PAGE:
TAKHZYRO treatment should be initiated under the supervision of a physician experienced in the management of patients with hereditary angioedema (HAE). TAKHZYRO may be self-administered or administered by a caregiver only after training on SC injection technique by a healthcare professional.
Allergy to any ingredients in TAKHZYRO.
Hypersensitivity reactions have been observed. In case of a severe hypersensitivity reaction, discontinue TAKHZYRO administration and institute appropriate treatment. TAKHZYRO is not indicated for treatment of acute HAE attacks.
The most commonly observed adverse reactions (≥10% and higher than placebo) associated with TAKHZYRO were injection site reactions consisting mainly of pain, erythema, and bruising at the injection site; upper respiratory infection; headache; rash; myalgia; dizziness; and diarrhea. Less common adverse reactions observed included elevated levels of transaminases; one patient discontinued the trial for elevated transaminases.2,3
Use in Specific Populations: The safety and efficacy of TAKHZYRO in pediatric patients <12 years of age have not been established.2
No data are available on TAKHZYRO in pregnant women. No data are available on the presence of lanadelumab in human milk or its effects on breastfed infants or milk production.2
About Takeda Pharmaceutical Company Limited
Takeda Pharmaceutical Company Limited (TSE:4502/NYSE:TAK) is a global, values-based, R&D-driven biopharmaceutical leader headquartered in Japan, committed to bringing Better Health and a Brighter Future to patients by translating science into highly-innovative medicines. Takeda focuses its R&D efforts on four therapeutic areas: Oncology, Rare Diseases, Neuroscience, and Gastroenterology (GI). We also make targeted R&D investments in Plasma-Derived Therapies and Vaccines. We are focusing on developing highly innovative medicines that contribute to making a difference in people's lives by advancing the frontier of new treatment options and leveraging our enhanced collaborative R&D engine and capabilities to create a robust, modality-diverse pipeline. Our employees are committed to improving quality of life for patients and to working with our partners in health care in approximately 80 countries.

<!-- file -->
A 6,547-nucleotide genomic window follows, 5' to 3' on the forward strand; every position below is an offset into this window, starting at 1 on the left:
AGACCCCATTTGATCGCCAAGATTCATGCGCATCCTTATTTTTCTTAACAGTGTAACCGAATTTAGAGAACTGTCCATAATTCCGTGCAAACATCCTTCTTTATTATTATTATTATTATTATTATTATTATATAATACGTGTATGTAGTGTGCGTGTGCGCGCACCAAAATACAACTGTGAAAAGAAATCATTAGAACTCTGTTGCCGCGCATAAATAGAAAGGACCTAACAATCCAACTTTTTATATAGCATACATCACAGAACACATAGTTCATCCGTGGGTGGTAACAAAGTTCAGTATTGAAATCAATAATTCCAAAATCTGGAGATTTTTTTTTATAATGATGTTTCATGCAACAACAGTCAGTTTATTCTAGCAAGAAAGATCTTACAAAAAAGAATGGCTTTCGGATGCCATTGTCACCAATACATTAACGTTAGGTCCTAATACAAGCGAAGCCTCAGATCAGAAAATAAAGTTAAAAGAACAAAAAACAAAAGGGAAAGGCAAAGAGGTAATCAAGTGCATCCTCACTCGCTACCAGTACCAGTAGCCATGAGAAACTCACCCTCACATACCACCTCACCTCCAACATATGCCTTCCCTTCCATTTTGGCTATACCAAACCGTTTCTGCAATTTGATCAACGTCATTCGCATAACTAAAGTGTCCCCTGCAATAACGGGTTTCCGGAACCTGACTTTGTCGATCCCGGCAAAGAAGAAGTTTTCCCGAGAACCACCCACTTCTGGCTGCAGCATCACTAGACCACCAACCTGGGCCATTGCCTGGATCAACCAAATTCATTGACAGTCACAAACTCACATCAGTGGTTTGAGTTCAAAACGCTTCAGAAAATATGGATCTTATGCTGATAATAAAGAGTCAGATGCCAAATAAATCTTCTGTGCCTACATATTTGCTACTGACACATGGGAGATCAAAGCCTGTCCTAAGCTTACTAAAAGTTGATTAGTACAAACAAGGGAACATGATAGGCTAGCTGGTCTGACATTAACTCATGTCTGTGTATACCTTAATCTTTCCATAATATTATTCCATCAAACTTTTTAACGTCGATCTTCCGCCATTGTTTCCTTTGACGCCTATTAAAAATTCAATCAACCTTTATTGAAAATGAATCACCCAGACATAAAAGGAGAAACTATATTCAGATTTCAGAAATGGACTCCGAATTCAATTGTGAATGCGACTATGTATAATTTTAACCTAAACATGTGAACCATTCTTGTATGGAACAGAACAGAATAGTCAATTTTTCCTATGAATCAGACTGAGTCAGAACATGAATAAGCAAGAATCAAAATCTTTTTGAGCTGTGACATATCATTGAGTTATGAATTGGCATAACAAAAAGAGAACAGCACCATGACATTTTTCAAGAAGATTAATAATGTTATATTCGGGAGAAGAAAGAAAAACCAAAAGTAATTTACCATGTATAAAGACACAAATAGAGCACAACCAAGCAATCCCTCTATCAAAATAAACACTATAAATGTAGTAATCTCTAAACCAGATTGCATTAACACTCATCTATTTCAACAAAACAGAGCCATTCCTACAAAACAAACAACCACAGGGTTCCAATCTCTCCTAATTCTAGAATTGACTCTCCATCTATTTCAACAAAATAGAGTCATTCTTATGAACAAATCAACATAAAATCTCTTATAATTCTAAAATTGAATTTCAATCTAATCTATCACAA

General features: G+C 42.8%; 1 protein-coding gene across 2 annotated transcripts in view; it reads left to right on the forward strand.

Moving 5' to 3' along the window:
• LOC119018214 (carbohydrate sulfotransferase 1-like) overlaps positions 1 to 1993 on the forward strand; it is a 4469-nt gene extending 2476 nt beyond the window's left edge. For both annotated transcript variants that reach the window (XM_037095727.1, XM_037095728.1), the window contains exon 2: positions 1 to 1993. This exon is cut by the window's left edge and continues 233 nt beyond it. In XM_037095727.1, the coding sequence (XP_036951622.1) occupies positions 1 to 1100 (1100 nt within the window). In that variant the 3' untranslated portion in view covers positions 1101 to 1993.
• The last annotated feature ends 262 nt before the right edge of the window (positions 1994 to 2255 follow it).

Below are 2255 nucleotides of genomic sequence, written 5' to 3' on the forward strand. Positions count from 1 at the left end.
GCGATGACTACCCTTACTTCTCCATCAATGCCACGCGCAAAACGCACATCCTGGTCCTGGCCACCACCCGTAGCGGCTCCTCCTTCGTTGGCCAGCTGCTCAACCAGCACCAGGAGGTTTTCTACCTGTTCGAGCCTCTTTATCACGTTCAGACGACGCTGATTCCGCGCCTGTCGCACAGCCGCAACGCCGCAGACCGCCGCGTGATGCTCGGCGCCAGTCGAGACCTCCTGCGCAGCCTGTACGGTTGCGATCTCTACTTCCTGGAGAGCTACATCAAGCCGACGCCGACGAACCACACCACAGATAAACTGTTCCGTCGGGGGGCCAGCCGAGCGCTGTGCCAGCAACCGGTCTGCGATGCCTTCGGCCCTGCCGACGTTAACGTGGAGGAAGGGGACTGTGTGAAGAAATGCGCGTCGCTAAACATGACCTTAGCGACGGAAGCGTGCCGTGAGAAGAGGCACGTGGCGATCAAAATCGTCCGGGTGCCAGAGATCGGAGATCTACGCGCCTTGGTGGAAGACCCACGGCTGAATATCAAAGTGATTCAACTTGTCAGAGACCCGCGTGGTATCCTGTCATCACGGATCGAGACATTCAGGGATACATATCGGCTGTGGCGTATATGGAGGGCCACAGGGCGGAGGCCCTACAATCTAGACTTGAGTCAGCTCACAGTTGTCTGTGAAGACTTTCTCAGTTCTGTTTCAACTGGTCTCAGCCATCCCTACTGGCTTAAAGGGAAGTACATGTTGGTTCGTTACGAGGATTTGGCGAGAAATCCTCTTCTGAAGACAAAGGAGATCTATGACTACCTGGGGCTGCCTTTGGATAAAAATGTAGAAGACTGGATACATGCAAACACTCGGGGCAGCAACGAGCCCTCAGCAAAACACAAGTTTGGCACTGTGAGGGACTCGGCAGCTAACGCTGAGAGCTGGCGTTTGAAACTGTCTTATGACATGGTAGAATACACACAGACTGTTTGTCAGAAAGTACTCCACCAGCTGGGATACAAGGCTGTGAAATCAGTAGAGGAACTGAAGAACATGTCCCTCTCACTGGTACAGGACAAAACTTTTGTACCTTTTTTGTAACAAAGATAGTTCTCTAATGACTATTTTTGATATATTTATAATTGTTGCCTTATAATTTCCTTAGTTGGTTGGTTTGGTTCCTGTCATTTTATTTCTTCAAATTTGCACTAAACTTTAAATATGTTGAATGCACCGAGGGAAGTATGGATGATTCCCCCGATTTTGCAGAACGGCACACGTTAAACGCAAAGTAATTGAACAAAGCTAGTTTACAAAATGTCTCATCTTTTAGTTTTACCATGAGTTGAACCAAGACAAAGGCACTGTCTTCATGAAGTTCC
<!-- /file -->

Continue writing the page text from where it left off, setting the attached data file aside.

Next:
For more information, visit https://www.takeda.com.
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1 TAKHZYRO China Prescribing Information. 2020.
2 TAKHZYRO (lanadelumab-flyo) [prescribing information]. Lexington, MA: Shire LLC; 2018.
3 Banerji A, Riedl MA, Bernstein JA, et al; for the HELP Investigators. Effect of lanadelumab
compared with placebo on prevention of hereditary angioedema attacks: a randomized clinical
trial. JAMA. 2018;320(20):2108-2121
4 Cicardi M, Bork K, Caballero T, et al, on behalf of HAWK (Hereditary Angioedema International Working Group). Evidence-based recommendations for the therapeutic management of angioedema owing to hereditary C1 inhibitor deficiency: consensus report of an International Working Group. Allergy. 2012;67(2):147-157.
5 Longhurst HJ, Bork K. Hereditary angioedema: causes, manifestations, and treatment. Br J
Hosp Med. 2006;67(12):654-657.
6 Banerji A. The burden of illness in patients with hereditary angioedema. Ann Allergy Asthma